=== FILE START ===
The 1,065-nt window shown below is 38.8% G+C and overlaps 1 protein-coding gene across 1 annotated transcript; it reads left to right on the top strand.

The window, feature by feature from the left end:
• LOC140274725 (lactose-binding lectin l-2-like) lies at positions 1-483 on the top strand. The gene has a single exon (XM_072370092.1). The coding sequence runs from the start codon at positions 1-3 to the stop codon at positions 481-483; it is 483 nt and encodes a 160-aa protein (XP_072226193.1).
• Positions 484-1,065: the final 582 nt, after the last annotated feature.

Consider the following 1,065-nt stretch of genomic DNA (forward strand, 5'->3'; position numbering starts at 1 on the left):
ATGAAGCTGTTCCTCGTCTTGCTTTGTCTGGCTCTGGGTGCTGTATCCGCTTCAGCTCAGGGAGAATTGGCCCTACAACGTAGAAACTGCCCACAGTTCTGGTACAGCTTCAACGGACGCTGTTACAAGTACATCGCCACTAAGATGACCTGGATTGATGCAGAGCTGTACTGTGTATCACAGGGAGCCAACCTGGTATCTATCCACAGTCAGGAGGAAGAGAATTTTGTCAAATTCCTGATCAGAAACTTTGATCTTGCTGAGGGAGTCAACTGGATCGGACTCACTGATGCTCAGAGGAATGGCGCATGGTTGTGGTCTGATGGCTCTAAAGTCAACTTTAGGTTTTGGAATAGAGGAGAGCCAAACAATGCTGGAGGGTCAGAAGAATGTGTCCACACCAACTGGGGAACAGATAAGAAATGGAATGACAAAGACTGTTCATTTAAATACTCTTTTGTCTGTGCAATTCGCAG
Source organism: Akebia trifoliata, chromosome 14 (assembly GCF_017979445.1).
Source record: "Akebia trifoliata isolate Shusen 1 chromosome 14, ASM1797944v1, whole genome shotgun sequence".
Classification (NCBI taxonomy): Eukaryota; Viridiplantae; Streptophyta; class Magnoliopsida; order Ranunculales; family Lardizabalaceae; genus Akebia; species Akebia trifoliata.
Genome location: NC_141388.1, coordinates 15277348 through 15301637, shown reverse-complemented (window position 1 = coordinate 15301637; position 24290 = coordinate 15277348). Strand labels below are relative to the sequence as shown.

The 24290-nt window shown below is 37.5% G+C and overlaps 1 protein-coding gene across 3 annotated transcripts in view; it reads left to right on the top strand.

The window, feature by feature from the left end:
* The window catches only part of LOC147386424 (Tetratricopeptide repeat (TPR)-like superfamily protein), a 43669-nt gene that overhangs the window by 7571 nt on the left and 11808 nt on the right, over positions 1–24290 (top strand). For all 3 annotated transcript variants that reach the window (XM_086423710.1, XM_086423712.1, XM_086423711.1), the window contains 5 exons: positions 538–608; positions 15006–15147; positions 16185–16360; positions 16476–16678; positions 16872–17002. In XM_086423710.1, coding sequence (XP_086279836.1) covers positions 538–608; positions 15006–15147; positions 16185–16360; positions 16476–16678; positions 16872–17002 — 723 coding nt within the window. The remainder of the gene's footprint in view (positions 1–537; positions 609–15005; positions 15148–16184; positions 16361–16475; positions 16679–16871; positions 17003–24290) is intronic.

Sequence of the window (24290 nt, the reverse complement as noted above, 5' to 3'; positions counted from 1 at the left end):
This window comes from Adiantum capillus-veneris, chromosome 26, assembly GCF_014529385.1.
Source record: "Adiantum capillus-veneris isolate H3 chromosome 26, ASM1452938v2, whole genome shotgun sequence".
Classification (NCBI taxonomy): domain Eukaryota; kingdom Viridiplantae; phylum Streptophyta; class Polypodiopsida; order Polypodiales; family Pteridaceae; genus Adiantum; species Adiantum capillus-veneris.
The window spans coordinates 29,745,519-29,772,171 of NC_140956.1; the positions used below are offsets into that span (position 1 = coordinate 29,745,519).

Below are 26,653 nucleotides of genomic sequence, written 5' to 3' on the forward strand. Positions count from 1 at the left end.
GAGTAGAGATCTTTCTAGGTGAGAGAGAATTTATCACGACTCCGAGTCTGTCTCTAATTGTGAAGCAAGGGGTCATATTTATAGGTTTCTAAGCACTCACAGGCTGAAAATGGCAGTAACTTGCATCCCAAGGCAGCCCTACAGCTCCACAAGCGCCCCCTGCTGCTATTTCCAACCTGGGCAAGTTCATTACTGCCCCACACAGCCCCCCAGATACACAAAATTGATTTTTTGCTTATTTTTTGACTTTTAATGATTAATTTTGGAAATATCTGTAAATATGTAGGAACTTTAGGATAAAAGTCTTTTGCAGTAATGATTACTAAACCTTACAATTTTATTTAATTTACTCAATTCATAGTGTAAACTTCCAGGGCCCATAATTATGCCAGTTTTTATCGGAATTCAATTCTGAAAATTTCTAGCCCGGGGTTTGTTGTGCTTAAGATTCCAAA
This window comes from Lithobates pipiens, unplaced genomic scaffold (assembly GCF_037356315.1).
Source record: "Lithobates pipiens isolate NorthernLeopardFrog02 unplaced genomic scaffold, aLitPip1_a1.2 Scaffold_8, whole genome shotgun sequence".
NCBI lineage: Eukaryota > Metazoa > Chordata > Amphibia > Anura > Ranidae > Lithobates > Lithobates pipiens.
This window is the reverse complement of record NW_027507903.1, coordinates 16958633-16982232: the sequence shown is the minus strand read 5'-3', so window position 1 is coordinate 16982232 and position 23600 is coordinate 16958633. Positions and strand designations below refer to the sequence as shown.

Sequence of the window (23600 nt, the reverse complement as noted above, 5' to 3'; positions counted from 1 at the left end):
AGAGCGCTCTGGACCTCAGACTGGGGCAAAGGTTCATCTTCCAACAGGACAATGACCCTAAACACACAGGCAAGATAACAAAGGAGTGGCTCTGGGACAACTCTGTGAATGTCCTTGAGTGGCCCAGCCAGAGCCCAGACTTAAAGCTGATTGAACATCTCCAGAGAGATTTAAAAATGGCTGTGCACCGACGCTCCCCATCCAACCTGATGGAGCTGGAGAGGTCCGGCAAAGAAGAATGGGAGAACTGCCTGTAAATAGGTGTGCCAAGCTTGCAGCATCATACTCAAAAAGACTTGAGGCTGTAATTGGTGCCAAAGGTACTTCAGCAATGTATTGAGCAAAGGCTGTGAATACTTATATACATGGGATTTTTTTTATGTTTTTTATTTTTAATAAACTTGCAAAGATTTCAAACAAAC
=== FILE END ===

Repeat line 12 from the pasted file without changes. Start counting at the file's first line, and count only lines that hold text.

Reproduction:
The window, feature by feature from the left end: